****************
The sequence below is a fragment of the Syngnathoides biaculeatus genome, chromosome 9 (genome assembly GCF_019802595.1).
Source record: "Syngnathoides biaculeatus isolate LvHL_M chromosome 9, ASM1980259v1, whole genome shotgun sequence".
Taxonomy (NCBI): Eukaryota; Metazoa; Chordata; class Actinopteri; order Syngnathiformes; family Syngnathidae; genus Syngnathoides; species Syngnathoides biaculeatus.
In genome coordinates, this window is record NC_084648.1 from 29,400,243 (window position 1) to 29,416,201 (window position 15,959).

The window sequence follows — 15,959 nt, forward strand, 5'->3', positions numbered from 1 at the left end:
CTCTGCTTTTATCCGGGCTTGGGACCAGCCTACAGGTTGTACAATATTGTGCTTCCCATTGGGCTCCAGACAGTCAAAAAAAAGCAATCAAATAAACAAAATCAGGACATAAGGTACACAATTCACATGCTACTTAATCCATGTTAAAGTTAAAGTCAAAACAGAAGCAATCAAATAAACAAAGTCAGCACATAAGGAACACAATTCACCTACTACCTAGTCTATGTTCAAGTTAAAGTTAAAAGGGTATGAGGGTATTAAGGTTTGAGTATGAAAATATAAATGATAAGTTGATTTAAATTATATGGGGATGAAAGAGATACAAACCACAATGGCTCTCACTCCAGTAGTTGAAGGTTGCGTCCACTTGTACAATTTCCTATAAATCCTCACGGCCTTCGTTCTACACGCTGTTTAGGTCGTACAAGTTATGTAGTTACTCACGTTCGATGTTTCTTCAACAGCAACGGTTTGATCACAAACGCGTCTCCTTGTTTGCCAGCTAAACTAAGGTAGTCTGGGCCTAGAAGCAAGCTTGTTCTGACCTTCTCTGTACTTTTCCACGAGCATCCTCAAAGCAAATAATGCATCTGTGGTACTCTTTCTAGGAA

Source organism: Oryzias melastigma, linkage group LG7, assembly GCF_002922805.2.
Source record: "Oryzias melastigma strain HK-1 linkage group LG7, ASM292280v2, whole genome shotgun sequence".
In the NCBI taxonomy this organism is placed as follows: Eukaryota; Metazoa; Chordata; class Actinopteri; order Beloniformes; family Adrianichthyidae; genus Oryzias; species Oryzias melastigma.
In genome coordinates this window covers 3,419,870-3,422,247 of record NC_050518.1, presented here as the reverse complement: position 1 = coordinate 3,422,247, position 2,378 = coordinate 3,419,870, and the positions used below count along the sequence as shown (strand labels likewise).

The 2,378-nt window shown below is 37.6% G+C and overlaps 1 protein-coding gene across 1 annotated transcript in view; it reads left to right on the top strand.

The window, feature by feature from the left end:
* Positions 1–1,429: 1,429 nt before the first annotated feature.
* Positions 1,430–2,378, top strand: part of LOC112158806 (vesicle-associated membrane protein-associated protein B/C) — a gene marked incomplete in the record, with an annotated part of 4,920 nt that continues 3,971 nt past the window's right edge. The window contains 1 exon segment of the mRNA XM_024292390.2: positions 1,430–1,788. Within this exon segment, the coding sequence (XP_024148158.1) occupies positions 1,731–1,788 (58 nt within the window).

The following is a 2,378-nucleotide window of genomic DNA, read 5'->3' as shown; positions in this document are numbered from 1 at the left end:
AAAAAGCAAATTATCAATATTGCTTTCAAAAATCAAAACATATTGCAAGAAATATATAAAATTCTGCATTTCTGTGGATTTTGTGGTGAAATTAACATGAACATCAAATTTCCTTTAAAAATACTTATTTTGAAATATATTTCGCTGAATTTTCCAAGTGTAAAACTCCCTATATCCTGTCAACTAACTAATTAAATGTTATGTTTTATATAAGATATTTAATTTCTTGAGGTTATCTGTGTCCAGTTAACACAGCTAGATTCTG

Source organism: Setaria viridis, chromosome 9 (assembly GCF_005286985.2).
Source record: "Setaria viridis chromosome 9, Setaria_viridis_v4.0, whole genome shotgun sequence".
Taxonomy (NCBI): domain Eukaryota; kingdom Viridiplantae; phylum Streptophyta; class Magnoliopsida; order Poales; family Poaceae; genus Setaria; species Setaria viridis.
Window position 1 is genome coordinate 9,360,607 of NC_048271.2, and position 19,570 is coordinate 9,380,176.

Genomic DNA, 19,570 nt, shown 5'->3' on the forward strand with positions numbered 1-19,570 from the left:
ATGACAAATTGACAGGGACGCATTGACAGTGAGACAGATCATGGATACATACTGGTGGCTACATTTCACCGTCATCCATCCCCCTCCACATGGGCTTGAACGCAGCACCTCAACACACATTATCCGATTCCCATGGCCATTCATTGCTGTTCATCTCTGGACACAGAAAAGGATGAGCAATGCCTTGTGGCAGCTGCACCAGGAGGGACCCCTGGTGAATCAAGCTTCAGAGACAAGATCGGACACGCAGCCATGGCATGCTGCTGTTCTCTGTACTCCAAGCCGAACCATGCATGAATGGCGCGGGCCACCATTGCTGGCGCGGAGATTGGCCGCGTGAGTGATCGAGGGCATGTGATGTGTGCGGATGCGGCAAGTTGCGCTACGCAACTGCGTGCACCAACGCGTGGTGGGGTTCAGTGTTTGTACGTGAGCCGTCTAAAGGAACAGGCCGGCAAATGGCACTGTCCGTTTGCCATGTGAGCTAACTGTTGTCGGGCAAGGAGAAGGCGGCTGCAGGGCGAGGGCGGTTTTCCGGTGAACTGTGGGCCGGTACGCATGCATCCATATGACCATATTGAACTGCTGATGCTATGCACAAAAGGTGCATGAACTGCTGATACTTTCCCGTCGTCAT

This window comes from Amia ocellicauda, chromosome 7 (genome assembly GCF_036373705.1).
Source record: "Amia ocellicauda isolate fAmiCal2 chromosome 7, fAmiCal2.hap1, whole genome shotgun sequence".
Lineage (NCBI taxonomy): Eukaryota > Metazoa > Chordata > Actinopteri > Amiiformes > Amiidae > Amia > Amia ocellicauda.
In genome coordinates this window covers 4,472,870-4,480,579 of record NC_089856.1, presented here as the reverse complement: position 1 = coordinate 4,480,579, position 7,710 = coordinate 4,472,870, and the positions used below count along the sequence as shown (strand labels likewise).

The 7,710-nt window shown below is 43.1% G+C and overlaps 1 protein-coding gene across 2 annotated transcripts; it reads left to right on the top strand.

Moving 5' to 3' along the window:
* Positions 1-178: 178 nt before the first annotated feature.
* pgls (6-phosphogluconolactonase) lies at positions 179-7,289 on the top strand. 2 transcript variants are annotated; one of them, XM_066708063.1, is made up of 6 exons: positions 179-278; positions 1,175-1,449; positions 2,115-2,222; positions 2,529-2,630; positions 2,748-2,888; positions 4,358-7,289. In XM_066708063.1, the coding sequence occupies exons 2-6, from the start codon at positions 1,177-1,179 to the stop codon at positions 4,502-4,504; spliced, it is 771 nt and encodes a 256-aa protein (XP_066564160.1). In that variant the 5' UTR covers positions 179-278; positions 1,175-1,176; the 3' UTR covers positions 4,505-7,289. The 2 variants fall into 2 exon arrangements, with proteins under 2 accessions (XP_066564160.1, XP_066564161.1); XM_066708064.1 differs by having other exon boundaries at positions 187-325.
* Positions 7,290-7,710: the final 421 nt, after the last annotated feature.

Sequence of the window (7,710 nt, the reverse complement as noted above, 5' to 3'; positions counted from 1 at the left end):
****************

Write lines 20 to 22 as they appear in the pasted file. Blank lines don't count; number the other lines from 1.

Window position 1 is genome coordinate 9,360,607 of NC_048271.2, and position 19,570 is coordinate 9,380,176.

Genomic DNA, 19,570 nt, shown 5'->3' on the forward strand with positions numbered 1-19,570 from the left:
ATGACAAATTGACAGGGACGCATTGACAGTGAGACAGATCATGGATACATACTGGTGGCTACATTTCACCGTCATCCATCCCCCTCCACATGGGCTTGAACGCAGCACCTCAACACACATTATCCGATTCCCATGGCCATTCATTGCTGTTCATCTCTGGACACAGAAAAGGATGAGCAATGCCTTGTGGCAGCTGCACCAGGAGGGACCCCTGGTGAATCAAGCTTCAGAGACAAGATCGGACACGCAGCCATGGCATGCTGCTGTTCTCTGTACTCCAAGCCGAACCATGCATGAATGGCGCGGGCCACCATTGCTGGCGCGGAGATTGGCCGCGTGAGTGATCGAGGGCATGTGATGTGTGCGGATGCGGCAAGTTGCGCTACGCAACTGCGTGCACCAACGCGTGGTGGGGTTCAGTGTTTGTACGTGAGCCGTCTAAAGGAACAGGCCGGCAAATGGCACTGTCCGTTTGCCATGTGAGCTAACTGTTGTCGGGCAAGGAGAAGGCGGCTGCAGGGCGAGGGCGGTTTTCCGGTGAACTGTGGGCCGGTACGCATGCATCCATATGACCATATTGAACTGCTGATGCTATGCACAAAAGGTGCATGAACTGCTGATACTTTCCCGTCGTCAT